Joy. That’s what it was. Pure joy. If you’ve never seen a newborn panda, you’re going to want to pause right here and look at some internet pictures. That way you’ll understand the level of cuteness we’re talking about.
Go ahead. I’ll wait.
See? Wasn’t that precious? Weren’t you just overloaded with nuclear cuteness?
Baby pandas are nothing but hundred-proof happiness. They are born blind, pink, fragile, and very uncoordinated.
And if you were to look at these panda internet pictures with my wife, chances are she would have elbowed you in the ribs and declared, “We’re adopting a panda.”
My wife cannot look at internet animal pictures without announcing plans to adopt. Even though we share our house with two dogs that resemble Anheuser Busch draft horses, lately she has threatened to adopt a pig, a three-legged goat, a baby badger, an elderly ferret, an albino squirrel, and a blind Burmese python.
It will be a cold day in purgatory before a python enters this house.
The Smithsonian National Zoo’s baby panda is still unnamed, but he is a cute little guy. And now the zoo’s panda team has obtained genetic proof that the cub actually IS a guy—it’s not easy to tell the gender of a panda who is about the size of a stick of butter.
Anyway, I first learned about the panda pregnancy from my friend Jon, who has three daughters that are all completely obsessed with the panda.
“Yeah,” Jon remarks, “we don’t go a day at my house without panda videos.” Jon says this with no emotion in his voice.
So it wasn’t long before I was tuning in to the Panda-cam. Each morning, I would awake, open my laptop, and check on the live feed showing the pregnant panda, Mei Xiang.
The panda team at the zoo placed cameras in Mei’s pen for a 24-hour Panda Fest. At first, the team wasn’t sure many people would care much about a pregnant panda, especially in light of COVID headlines. But, boy, did people care.
The zoo’s website had an increase in viewers by 1200%. When Mei went into labor, online visitors nearly broke the computer system. Half the world was tuning in to watch.
And I can’t speak for anyone else, but I’ll tell you why I was watching. Because this has been a lousy year. The joyless headlines never seem to change. Sometimes it feels like all that’s missing from our anxious pandemic-ridden world is Rod Seriling serving as our narrator.
Day after day you see the same bold print on TV, the same bummer news in the paper. Mortality rates, infection statistics, and tales of the dying.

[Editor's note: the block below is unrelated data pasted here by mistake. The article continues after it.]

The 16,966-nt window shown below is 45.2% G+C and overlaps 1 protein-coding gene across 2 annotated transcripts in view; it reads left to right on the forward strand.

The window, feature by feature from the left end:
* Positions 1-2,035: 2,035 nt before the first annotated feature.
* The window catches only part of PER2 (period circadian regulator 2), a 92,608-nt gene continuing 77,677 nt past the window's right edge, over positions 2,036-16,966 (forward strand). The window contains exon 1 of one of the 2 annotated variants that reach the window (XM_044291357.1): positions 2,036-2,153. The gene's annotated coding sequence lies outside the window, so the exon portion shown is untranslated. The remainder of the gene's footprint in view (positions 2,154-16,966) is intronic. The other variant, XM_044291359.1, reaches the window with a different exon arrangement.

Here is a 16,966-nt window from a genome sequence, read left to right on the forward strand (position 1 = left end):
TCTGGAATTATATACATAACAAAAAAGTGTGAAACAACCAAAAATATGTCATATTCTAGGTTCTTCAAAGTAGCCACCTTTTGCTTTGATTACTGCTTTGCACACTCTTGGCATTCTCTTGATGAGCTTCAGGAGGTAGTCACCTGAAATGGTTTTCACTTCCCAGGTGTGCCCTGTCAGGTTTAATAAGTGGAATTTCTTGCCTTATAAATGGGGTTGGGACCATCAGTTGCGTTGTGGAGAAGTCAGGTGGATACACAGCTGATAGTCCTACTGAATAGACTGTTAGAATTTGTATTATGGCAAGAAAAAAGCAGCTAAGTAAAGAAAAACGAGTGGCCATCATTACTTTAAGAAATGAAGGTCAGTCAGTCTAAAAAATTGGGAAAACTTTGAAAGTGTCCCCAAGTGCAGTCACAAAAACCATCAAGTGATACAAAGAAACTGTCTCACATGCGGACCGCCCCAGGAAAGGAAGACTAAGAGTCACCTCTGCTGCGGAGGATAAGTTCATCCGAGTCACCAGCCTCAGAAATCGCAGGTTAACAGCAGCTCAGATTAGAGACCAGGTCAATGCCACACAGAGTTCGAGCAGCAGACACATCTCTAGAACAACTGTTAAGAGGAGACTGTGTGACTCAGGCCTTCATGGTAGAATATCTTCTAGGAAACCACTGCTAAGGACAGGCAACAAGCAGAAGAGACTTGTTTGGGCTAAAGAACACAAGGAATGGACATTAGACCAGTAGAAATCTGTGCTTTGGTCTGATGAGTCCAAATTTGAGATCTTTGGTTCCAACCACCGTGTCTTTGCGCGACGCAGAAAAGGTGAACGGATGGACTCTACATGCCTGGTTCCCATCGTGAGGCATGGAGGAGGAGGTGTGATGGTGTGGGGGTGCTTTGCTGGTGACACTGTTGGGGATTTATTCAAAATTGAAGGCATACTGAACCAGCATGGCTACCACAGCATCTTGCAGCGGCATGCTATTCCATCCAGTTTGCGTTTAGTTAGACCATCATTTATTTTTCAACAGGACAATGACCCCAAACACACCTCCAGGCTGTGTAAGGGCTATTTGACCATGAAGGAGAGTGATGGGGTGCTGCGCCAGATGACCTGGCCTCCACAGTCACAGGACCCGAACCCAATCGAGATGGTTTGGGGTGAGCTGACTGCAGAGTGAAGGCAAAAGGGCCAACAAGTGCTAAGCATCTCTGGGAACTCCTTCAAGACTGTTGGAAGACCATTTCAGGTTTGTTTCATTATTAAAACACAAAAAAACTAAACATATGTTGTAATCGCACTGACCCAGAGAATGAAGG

Certainly, I know the world is in trouble, but isn’t there any good stuff going on in the universe?
The answer is yes. And it’s happening at the national zoo. Everyone at the zoo is so giddy about the panda that it’s like Woodstock over there.
“Something like this is kind of a miracle for us,” zoo director Steve Monfort said. “It lifts the spirits of my team and the whole world.”
Part of the excitement is because Mei Xiang’s pregnancy has been a crapshoot from the get-go.
For one thing, it’s not easy for a female panda to get pregnant. She is only fertile once per year for a window of 24 to 72 hours. Also, Mei Xiang is 22 years old, and in panda years that’s the same as being Ethel Merman.
Reproductive scientists artificially inseminated Mei, but it was still anybody’s game. No zoo in the U.S. had ever successfully artificially inseminated a panda.
And even if the attempt DID work, thereby making Mei the world’s second oldest panda to give birth, the survival rate of panda babies is very low. So there were lots of risks.
Now can you see why everyone was so stoked?
By late July it was clear that Mei was definitely pregnant. The animal care team knew this from the way the large mammal kept showing an unnatural fascination with tiny baby shoes from the Walmart clearance section.
By mid-August, the ultrasound showed a fetus, a tiny skeletal structure, and strong blood flow.
Thus, while a pandemic raged, riots and protests boiled, and scandals abounded, people like me found immense joy keeping up with the life and times of a giant panda.
The big event happened one fateful morning in August. It was 6:35 a.m. I had just gotten out of bed. I was making coffee. My friend’s daughter texted: “Quick! Panda-cam! Now!”
Internet viewers started tuning in by the bajillions.
Mei wasn’t making any big movements on camera, but you could just tell she was uncomfortable. And she was making weird sounds that sounded, well… Not pleasant.
Tensions were high. This was not Mei’s first pregnancy. She has been through a few births, and she’s no summer chickadee. Mei’s older body was feeling every twitch of pain.
And finally, it happened. After a struggle, Mei Xiang gave birth to a beautiful, screaming, loud, extremely upset stick of butter. The pale baby emerged and the whole world waited to see if the cub was alive or not. The wait seemed like eternity.
Then Mei cradled her cub and everyone applauded. Across the U.S., hundreds of thousands cheered in the privacy of their own homes. A few of us even shed tears. Some of our wives even remarked, “I want to adopt a freaking panda.”
An emotional zoo director said, “With the birth of this precious cub we are thrilled to offer the world a much-needed moment of pure joy.”
Pure joy. That’s exactly what it was.
And it’s been a long time since we’ve had any.